Lien(redirected from Other Liens)
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A lien exists when you owe money to a lender on a particular vehicle or other asset, such as real estate, that has been used as collateral on a loan.
An asset on which there's a lien can't be sold until the lienholder has been repaid. When you own an asset on which there's a lien, you risk having it repossessed if you default and don't make the required payments in full and on time.
A legally enforceable claim on the property of another as a result of a debt or obligation. It may be voluntary,such as a mortgage,or involuntary,such as a tax lien.It may be general,such as a judgment lien on all property within a county,or specific,such as a mortgage lien on the described property. One of the most important concepts in lien law is the priority among competing liens if property is insufficient to pay all claims or if the owner files for bankruptcy.The general rules are as follows (however,there may be local variations among the various states):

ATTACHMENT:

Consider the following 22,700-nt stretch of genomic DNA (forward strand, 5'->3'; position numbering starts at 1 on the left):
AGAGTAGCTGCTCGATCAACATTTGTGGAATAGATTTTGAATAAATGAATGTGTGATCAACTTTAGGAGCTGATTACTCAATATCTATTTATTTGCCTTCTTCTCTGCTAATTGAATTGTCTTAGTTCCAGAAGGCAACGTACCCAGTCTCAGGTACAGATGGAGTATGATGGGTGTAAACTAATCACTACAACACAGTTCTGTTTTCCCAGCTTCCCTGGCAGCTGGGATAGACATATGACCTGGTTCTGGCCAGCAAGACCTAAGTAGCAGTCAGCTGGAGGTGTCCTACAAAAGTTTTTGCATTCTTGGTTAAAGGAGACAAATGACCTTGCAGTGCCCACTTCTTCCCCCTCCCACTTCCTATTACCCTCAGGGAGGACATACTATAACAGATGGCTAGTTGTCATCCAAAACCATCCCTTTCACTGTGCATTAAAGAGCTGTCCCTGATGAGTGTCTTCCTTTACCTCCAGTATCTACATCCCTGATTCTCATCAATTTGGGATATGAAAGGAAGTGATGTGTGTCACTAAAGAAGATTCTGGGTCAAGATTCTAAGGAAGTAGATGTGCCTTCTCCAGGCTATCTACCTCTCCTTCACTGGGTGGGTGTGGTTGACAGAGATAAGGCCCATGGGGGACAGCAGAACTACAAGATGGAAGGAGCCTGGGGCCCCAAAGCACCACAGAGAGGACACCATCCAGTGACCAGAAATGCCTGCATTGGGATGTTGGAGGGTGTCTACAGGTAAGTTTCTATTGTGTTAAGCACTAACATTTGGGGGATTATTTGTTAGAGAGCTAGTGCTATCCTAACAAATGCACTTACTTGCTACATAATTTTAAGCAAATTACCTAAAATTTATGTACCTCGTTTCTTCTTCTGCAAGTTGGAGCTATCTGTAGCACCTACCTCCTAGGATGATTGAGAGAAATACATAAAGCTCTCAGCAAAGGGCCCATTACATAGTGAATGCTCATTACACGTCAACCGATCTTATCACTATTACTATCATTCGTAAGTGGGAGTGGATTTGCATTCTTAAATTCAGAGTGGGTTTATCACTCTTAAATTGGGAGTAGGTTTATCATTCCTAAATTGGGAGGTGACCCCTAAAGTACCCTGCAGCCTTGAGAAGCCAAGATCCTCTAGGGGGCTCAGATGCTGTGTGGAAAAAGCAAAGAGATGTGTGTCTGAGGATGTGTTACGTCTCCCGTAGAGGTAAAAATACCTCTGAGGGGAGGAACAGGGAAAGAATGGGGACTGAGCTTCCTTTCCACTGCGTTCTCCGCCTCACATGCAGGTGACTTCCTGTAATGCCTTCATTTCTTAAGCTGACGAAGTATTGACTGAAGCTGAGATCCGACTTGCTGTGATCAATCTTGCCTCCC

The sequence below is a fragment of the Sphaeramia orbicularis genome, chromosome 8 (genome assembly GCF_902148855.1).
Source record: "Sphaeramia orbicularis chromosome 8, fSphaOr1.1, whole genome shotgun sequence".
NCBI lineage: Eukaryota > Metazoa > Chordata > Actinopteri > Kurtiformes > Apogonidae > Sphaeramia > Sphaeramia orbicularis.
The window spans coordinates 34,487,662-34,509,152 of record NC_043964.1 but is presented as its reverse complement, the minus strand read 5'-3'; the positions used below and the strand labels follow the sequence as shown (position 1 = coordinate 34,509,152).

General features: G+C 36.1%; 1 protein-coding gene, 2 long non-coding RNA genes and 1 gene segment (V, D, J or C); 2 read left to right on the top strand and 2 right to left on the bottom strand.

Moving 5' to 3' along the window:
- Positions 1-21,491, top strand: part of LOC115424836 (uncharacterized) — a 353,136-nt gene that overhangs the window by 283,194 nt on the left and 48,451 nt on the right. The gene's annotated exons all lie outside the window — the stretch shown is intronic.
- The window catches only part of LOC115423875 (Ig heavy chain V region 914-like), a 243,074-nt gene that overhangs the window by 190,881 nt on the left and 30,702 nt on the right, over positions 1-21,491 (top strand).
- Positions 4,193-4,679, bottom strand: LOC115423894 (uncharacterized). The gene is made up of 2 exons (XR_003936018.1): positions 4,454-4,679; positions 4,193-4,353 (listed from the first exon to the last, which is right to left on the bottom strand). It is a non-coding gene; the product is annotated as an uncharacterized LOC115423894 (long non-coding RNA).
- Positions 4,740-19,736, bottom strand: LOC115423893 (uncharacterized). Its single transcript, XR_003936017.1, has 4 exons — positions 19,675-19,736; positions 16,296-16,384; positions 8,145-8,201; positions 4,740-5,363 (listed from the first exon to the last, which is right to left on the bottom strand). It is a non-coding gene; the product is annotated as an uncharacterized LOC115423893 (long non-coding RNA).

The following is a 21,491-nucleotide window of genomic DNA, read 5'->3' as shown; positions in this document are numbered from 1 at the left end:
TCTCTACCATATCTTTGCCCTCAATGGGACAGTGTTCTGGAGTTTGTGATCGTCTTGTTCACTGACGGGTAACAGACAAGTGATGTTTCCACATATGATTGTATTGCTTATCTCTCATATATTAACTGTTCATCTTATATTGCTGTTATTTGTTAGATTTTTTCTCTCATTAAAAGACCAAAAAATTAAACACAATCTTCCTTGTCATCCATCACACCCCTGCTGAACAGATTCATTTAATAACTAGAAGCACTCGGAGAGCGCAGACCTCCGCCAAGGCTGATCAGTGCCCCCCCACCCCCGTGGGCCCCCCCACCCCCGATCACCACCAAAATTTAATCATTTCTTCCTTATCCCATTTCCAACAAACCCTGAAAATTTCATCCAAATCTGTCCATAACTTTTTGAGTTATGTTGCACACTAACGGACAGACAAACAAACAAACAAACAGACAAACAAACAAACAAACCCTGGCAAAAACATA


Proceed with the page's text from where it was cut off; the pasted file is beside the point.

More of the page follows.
1. The first lien to be recorded is paid first, and so on in the order of recordation.
2. A statutory lien, such as a mechanics' and materialmen's lien, may be given artificial priority even though recorded after another lien.
3. Lien priority may be reshuffled if a debtor files for bankruptcy. The rules are too complex to examine here.
4. Lien-stripping takes place in bankruptcy when an asset is not worth as much as the accu- mulated liens placed upon it. Junior lienholders are stripped out and turned into unse- cured creditors. Even mortgage liens may be reduced in amount, if the real estate is not worth as much as the loan balance.
5. A landlord's statutory lien for unpaid rent can be avoided, or set aside, by a bankruptcy trustee, but a landlord's contractual lien cannot be avoided unless lien-stripping comes into play.